The legendary tale goes that around 1600, a Cornish coastal town was besieged by a massive storm for many days, and none of the boats could go out to fish. The whole town was threatened with starvation when one brave soul, the delightfully named Tom Bawcock, went out in his boat and returned with a huge catch of pilchards. In celebration, they baked a huge fish pie in his honor.
I like fish; I love pies, but this is wrong on so many levels. This is a bit of a gastronomic nightmare.
One of my favorite movies is the 1986 cult classic Highlander, where proud Scotsman Sean Connery plays Egyptian-come-Spanish immortal warrior Ramirez. When the Highlander explains to Ramirez that a haggis is a sheep’s stomach stuffed with meat and barley and that you eat it, a grossed-out Ramirez replies, “How revolting!” (Adding to the irony, the Highlander is played by French actor Christopher Lambert, but I digress.)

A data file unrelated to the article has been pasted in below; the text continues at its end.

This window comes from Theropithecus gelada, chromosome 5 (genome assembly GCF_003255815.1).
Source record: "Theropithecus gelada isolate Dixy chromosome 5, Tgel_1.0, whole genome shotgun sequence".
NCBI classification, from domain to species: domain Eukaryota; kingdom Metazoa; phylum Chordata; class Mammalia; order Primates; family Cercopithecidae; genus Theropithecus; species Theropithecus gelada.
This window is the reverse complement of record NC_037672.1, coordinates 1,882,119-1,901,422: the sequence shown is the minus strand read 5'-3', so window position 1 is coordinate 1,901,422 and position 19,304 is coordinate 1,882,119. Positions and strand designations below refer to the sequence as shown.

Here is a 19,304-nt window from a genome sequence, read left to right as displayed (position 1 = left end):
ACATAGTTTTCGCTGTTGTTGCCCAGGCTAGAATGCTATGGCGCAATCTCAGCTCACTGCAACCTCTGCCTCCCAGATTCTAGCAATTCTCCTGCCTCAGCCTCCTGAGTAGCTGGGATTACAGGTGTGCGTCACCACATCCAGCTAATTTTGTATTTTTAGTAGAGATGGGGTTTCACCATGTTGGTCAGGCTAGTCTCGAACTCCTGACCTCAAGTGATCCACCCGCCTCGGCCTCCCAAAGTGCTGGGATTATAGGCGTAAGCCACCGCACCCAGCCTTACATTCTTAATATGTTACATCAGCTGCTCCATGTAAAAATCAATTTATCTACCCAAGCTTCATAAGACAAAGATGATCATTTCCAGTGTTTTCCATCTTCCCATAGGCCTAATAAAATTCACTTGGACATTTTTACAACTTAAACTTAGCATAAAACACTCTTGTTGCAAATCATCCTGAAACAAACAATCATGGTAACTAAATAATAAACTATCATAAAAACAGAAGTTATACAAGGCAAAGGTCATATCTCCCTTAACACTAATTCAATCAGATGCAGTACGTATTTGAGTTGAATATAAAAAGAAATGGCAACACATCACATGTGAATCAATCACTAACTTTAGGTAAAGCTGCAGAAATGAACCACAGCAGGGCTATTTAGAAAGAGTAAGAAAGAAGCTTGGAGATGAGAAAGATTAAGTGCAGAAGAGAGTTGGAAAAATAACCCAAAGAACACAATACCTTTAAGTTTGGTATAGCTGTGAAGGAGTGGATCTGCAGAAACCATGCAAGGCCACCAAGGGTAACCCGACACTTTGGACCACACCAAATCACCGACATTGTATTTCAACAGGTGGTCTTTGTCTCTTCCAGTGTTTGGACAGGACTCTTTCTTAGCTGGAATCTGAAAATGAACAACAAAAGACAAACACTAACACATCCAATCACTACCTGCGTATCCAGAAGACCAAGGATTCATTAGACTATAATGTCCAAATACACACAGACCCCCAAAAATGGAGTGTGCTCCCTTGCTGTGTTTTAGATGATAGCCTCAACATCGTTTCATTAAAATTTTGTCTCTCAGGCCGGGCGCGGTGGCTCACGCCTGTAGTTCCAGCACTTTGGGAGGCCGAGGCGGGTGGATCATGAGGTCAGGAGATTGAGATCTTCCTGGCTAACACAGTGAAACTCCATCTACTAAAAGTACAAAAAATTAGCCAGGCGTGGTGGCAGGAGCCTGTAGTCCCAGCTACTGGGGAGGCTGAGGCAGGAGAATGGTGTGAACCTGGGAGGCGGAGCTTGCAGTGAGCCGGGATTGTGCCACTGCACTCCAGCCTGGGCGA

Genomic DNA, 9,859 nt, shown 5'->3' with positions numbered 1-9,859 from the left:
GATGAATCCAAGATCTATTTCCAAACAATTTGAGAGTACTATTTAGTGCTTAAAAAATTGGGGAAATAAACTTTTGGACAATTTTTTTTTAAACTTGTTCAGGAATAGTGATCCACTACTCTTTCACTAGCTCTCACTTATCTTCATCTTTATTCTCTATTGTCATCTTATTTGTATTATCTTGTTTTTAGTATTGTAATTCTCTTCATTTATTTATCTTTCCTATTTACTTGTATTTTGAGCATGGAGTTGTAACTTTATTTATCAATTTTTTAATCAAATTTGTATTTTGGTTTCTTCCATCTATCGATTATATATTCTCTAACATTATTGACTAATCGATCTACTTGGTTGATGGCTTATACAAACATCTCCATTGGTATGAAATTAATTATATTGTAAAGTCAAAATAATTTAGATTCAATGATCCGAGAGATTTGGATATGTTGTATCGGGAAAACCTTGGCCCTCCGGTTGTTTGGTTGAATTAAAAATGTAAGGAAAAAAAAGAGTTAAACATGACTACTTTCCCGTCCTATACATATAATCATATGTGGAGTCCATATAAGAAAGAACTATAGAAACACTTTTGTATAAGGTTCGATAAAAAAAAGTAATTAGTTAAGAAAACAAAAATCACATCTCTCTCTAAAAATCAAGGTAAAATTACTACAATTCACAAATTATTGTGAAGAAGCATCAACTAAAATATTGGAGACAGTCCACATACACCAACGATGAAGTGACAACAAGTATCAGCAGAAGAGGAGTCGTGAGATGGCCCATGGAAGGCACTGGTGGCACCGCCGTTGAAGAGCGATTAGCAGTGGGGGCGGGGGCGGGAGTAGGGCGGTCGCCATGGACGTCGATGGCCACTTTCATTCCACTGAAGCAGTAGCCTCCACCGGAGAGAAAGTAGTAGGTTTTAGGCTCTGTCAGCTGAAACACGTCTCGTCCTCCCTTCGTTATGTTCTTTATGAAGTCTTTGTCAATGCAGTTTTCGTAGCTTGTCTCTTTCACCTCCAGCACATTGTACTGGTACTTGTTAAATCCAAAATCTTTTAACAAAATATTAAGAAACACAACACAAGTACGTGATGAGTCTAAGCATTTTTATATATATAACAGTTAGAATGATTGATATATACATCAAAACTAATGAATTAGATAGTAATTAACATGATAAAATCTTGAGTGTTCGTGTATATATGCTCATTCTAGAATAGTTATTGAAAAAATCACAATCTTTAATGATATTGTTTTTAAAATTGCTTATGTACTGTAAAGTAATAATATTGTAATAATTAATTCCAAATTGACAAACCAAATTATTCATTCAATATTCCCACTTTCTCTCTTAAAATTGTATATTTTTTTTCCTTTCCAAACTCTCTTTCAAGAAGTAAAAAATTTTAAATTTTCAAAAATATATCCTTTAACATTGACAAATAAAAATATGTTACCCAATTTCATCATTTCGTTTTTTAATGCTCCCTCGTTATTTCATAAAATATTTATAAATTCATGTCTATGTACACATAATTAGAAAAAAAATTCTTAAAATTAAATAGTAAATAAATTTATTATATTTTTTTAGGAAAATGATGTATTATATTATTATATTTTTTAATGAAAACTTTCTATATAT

I admittedly love haggis, Scotland’s national dish. Yes, it contains a finely chopped sheep’s heart, liver, and lungs, some random oats, barley, or other grains, and a whole lot of seasoning. It is then packed into the sheep’s stomach or faux substitute and then boiled. It is surprisingly filling and downright delicious. It’s also been outlawed in the United States since 1971, as the agency that governs food standards banned any food containing sheep lungs, a key ingredient in haggis, giving it a somewhat crumbly texture. America, you don’t know what you’re missing!